It was once suggested that photodissociation of water followed by the escape of hydrogen was a significant source of oxygen in the atmosphere.

]]>In your one-dimensional transparent isothermal atmosphere, what happens to the top of the atmosphere? I was wondering if it might disappear:

1) If it existed, there would be an abrupt boundary transition from the isothermal temperature of the atmosphere to the absolute zero temperature of deep space. This seems contrary to to the idea of maximum entropy.

2) If the molecules at the top of the atmosphere are just as kinetically active as those on the surface, then there is nothing really stopping them from moving further out beyond any supposed top of the atmosphere.

This seems to imply that there is no top to the atmosphere. However if that were so then I think it would mean the atmosphere has actually dispersed throughout deep space.

]]>If that would not be the case, it would be possible to build a machine that makes mechanical energy from a single source of heat.

Can you explain this in more detail or do you have a link that might explain it?

]]>“”A column of dry air in hydrostatic equilibrium ….. bounded by two ﬁxed values of the pressure, and the question is asked, what vertical temperature proﬁle maximizes the total entropy of the column? Using an elementary variational calculation, it is shown how the result depends on what is kept ﬁxed in the maximization process. If one assumes that there is no net heat exchange between the column and its surroundings—implying that the vertical integral of the absolute temperature remains constant—an ISOTHERMAL proﬁle is obtained in accordance with classical thermodynamics and the kinetic theory of gases”

http://www.nioz.nl/public/fys/staff/theo_gerkema/jas04.pdf

If that would not be the case, it would be possible to build a machine that makes mechanical energy from a single source of heat. This goes against the 2nd law of thermodynamics.

The natural intuition that the temperature must be warmer at the bottom, because molecules gain energy, when falling, is wrong because it’s exactly compensated by another phenomenon: Those molecules that have little energy cannot go up as well as those with more energy.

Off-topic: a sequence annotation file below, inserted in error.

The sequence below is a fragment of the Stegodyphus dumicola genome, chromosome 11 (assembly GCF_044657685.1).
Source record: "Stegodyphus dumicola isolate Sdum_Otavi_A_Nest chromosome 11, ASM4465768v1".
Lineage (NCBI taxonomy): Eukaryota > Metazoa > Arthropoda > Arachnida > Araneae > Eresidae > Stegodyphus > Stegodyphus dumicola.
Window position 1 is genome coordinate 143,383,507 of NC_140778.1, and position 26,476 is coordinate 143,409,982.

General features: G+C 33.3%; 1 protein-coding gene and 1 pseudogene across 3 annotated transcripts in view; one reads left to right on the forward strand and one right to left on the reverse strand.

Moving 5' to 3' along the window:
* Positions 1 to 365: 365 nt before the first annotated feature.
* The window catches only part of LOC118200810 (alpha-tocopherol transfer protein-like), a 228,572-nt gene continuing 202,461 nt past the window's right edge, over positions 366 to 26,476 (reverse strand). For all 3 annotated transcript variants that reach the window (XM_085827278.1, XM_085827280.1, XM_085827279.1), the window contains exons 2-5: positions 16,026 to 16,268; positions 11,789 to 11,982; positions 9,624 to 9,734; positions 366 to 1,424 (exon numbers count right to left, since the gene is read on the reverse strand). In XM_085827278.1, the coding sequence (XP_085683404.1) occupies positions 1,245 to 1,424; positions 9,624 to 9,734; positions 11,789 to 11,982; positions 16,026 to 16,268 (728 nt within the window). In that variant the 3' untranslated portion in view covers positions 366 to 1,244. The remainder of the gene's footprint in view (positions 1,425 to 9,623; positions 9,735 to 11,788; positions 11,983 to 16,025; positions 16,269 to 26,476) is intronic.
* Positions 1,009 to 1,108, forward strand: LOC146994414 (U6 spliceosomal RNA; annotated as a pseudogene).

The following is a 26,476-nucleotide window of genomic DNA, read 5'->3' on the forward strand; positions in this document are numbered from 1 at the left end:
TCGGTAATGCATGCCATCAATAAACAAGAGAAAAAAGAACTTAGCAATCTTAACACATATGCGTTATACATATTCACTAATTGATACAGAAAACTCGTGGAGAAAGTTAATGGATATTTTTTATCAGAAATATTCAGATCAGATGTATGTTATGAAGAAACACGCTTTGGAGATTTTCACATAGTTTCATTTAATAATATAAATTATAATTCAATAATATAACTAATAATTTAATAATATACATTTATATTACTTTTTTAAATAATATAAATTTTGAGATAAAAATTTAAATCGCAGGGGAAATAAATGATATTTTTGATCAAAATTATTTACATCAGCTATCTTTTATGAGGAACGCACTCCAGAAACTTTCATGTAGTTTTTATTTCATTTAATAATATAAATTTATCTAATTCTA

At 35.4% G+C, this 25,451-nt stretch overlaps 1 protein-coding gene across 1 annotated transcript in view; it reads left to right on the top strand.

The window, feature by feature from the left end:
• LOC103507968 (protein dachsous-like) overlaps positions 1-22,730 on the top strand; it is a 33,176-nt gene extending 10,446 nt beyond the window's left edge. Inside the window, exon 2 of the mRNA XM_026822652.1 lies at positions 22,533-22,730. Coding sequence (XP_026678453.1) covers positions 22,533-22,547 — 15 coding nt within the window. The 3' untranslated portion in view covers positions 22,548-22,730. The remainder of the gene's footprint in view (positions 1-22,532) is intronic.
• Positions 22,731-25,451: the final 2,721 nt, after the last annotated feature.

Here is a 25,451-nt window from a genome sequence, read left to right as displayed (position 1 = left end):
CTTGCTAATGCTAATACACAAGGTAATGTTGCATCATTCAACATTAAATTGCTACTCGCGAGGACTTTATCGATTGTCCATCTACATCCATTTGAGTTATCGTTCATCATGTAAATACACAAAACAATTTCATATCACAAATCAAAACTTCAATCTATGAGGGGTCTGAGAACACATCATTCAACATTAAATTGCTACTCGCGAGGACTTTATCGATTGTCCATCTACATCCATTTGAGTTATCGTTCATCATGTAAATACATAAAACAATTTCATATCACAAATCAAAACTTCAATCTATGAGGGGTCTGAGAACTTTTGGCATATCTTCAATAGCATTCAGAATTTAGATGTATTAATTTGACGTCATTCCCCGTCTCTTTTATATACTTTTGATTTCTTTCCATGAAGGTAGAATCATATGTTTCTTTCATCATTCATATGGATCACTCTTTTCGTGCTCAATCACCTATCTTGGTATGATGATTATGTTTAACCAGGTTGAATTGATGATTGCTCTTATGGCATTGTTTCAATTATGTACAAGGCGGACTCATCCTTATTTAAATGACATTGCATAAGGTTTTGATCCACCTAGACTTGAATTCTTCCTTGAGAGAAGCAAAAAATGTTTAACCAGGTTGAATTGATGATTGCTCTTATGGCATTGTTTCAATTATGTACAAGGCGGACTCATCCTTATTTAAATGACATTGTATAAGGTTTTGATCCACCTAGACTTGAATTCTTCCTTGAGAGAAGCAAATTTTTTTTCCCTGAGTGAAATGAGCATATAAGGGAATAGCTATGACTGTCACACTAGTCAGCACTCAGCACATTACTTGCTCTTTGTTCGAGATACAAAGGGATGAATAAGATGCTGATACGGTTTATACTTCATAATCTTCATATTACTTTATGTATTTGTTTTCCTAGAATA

This is not to deny that the sudden imposition of a gravitational field on a column of gas would

indeed set up a temperature gradient. It would – but it wouldn’t persist. It would

quickly be homogenized and the column would become isothermal.

So if a column of gas behaves this way would a GH free atmosphere behave the same way too? I think it might. Without the driving force of IR radiation from the upper reaches of the atmosphere there would be very little net heat flux in our column of air. There would be no re-radiation of course and very little convection. A GH free atmosphere would be very different from our present one and approximately much more closely to an isothermal state.

]]>You might get yourself an account on e.g. dropbox (you can get 2GB storage per month free).

It lets you upload any type of file and create a url pointing to them, which you can then insert into your blog..

For example here’s an AWK program that does anomalization. The urls are even relatively human readable.

]]>Here is the code for define_atmos_0_2 – as a word doc, just rename the file .m.

=======define_atmos_0_2.m =========

function [pr Tr rhor ztropo] = define_atmos_0_2(zr, Ts, ps)

% Calculate pressure, pr; temperature, Tr; density, rhor; from height, zr;

% surface temperature, Ts; and surface pressure, ps

% By assuming a standard temperature profile to a fixed tropopause temp

% zr is a linear vector and starts at the surface

pr=zeros(1,length(zr)); % allocate space

Tr=zeros(1,length(zr)); % allocate space

rhor=zeros(1,length(zr)); % allocate space

% first calculate temperature profile

lapset=6.5/1000; % lapse rate in K/m

Ttropo=215; % temperature of tropopause

htropo=10000; % height of tropopause

% Tstrato=270; % temperature of stratopause

Tstrato=215; % temperature of stratopause – making stratosphere isothermal

zstrato=50000; % height of stratopause

ztropo=((Ts-Ttropo)/lapset); % height of bottom of tropopause in m

for i=1:length(zr)

if zr(i)=ztropo && zr(i)(ztropo+htropo) && zr(i)<zstrato)

Tr(i)=Ttropo+(zr(i)-(ztropo+htropo))*(Tstrato-Ttropo)/(zstrato-(ztropo+htropo)); % stratosphere

else

Tr(i)=Tstrato; % haven't yet defined temperature above stratopause

% but this prevents an error condition

end

end

% pressure, p = ps * exp(-mg/R*integral(1/T)dz) from 0-z

mr=28.57e-3; % molar mass of air

R=8.31; % gas constant

g=9.8; % gravity constant

intzt=0; % sum the integral of dz/T in each iteration

dzr=zr(2)-zr(1); % dzr is linear so delta z is constant

pr(1)=ps; % surface condition

for i=2:length(zr)

intzt=intzt+(dzr/Tr(i));

pr(i)=ps*exp(-mr*g*intzt/R);

end

% density, rhor = mr.p/RT

rhor=mr.*pr./(R.*Tr);

end

==== end of code ===========

]]>I am trying to run your scripts, but I am missing an updated version of define_atmos

where could I get: define_atmos_0_2 ?

]]>